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Minibar: your duty as a Chowhound

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Minibar: your duty as a Chowhound

PoolBoy | Apr 18, 2004 10:36 PM

Minibar proves that the term "culinary art" is not a metaphor.

Wife and I joined another couple at Minibar Saturday night. It was an extraordinary experience which no one seriously interested in food should miss. The inventiveness displayed in many of the dishes is itself enough to impress. But the food does not merely look good--much of it is quite delicious.

We sat at the copper-coated bar before spring-mounted chargers. Behind the bar, friendly chefs Josh and Edgar prepared our meals. Later on, they were joined by Cafe Atlantico's head chef, Katsuya Fukushima. (Minibar seats 6 persons at a time--that's quite a chef-to-diner ratio.)

We were served around 35 small courses during our 2 and a half hours there. It went by so fast! Many of you will have heard of some of the inventions we were served, but I have to share some details. I'll limit myself to just five of the courses:

- Chocolate Foie Gras Tamarind Truffle: In his review, Sietsema trashes this dish. I like him, but he is wrong on this one. It is a single-bite explosion of complex, rich, deliciousness.

- Lobster Americaine: a dish that uses the "toothpick-syringe" device (which allows you to eat something solid while injecting a liquid into your mouth, all with your mouth politely closed), it involves chewing a tender, sweet morsel of lobster while simultaneously splashing your mouth with lobster 'essence.'

- Caesar Salad: two thimble-sized jicama wraps, consumed nearly simultaneously. The first features a quail egg over anchovies, the second, finely grated parmesan over romaine. The salad is "mixed" in your mouth. Awesome.

- Corn and Foie Gras Soup: Cool, whipped, corn soup floating above steaming hot liquid foie gras--a super-rich indulgence.

- Wild Pink Scallops: slices of scallop atop a pool of beet ice, splashed with lime.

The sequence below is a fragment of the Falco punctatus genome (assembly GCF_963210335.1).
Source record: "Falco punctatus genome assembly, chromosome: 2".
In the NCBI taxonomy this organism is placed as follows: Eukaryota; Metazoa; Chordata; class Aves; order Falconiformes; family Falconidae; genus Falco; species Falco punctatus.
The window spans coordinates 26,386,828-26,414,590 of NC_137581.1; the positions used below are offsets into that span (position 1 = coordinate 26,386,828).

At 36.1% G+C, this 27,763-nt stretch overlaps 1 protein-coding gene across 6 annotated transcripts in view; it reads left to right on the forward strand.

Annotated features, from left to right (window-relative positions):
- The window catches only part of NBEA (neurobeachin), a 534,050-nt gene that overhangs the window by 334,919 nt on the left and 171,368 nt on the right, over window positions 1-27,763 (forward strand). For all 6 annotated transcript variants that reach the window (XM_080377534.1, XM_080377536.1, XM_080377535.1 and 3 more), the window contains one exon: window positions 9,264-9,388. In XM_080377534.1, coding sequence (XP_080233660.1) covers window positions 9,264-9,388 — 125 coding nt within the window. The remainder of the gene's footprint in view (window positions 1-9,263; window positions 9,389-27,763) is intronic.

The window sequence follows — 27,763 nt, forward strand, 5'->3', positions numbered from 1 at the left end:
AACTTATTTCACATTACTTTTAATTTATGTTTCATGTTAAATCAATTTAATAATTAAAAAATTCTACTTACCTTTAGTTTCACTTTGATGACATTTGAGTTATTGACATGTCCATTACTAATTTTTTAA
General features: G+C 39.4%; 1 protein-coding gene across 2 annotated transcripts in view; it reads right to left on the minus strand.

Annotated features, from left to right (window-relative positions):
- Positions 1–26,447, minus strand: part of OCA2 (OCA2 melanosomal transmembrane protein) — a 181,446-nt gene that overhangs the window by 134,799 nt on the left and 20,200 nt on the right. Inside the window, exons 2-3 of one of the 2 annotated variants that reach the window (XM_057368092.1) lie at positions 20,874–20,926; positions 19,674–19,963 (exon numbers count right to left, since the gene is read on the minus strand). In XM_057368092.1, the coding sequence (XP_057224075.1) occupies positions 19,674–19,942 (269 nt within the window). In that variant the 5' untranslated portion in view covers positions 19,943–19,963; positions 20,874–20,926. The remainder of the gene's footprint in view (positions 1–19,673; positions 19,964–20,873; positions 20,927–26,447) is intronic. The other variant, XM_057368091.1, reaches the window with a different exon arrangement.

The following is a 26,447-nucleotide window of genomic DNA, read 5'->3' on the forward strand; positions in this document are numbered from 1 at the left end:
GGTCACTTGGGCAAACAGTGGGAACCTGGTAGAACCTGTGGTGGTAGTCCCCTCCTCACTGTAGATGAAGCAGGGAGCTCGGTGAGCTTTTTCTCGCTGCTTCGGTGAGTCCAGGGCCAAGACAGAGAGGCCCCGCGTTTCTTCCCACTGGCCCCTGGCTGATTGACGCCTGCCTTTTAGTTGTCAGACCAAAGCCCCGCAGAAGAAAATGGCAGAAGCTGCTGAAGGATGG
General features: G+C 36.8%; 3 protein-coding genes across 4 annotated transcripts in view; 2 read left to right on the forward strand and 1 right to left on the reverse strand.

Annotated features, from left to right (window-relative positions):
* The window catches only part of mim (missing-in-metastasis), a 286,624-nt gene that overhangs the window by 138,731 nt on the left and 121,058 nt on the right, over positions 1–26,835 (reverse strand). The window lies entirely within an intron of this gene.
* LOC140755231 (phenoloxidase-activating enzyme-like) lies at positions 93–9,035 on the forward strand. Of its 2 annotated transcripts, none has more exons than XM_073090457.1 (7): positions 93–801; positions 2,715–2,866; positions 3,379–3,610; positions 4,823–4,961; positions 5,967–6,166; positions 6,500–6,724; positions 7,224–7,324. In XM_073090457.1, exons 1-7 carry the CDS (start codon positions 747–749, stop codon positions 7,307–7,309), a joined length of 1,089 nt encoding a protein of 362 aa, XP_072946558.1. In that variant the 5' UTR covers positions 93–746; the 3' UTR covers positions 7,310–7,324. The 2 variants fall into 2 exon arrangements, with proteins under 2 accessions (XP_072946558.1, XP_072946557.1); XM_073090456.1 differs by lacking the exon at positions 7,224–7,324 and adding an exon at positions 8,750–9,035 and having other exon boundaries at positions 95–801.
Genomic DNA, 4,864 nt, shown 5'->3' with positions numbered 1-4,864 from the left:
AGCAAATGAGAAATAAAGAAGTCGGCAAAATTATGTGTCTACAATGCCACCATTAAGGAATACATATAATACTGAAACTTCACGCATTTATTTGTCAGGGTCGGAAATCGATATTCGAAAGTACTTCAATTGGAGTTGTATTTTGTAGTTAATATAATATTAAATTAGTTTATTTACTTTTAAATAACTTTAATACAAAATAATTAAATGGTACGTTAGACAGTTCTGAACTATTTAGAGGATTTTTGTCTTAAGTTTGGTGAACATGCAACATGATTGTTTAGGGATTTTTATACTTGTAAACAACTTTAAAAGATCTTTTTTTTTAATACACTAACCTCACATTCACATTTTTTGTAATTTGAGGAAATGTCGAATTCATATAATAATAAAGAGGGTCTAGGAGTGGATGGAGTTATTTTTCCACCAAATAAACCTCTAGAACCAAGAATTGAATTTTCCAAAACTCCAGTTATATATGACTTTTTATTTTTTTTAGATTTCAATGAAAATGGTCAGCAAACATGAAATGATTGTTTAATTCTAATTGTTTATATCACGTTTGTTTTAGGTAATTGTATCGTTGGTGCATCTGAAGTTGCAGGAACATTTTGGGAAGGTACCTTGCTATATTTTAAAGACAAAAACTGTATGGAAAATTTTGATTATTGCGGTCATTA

I could go on and on. Each of us liked most of the dishes we were served, and some of them were outstanding. Personally, about three dishes didn't do it for me, but I think that has more to do with my personal tastes than with their preparation (e.g., I'm not a fan of raw clams, so the deconstructed New England clam chowder was not my favorite).

Of course, when you are served 35 courses it is difficult to match a wine. We asked about this problem, and they suggested a sparkling wine. Champagne it was, and it worked perfectly. It would be interesting, but a lot of work, to come up with a wine-pairing for each of these courses. Jose Andres, if you are reading this, I hereby volunteer to do this work.

Service is on the casual side. For the most part, we dealt directly with the chefs, who would hand us our plates. A server cleared our plates and kept the Champagne flowing. To some extent, the experience depends on your attitude. The chefs are willing to speak to you about the food and other things if you engage them. They are also very accomodating. One member of our party does not eat beef or pork products, or foie gras. They happily substituted similar dishes for her as we went along. (We did let them know about this when we made the reservation).

Two members of our party are not particularly adventurous eaters. And there are some things I just would not order voluntarily. But in the spirit of the evening and the restaurant, we were all moved to try new things. We were glad we did.

As we ate we talked--mostly about food. Obvious comparisons came up. Innovation is the name of the game here, so the relavant local competitors are Fabio Trabocchi of Maestro and Michel Richard of Citronelle. I love Maestro. I am much less fond of Citronelle, where I believe deliciousness is too often sacrificed to cleverness or creativity. I suspect that some think that the same description applies to Minibar, but I disagree. For creativity, Minibar is on par with Citronelle, though each restaurant is playful in its own ways. For deliciousness, I put Minibar and Maestro on roughly equal footing. That's not to say that every dish at Minibar is as delicious as every dish at Maestro, or vice versa--each restaurant has its strengths. Plus, Maestro and Minibar are two very different kinds of dining experiences. Though all the men dining at the Minibar counter were in jackets, this was a much more light-hearted and casual atmosophere than Maestro.

At $65 per person, Minibar is a bargain.

If you are at all interested in food, and you can afford this kind of meal, you must go to Minibar. I know that Chowhound.com is sometimes about finding the best version of a familiar dish. But it is also sometimes about trying something new or different. This is one of those times. If it sounds "too new" to you, keep in mind that humans have been walking this earth, and eating on it, for around 100,000 years. As different as the food at Minibar may seem to be from what you are accustomed to, in comparison to the diversity of foods consumed across the earth throughout this long history, it isn't that strange at all. Go.

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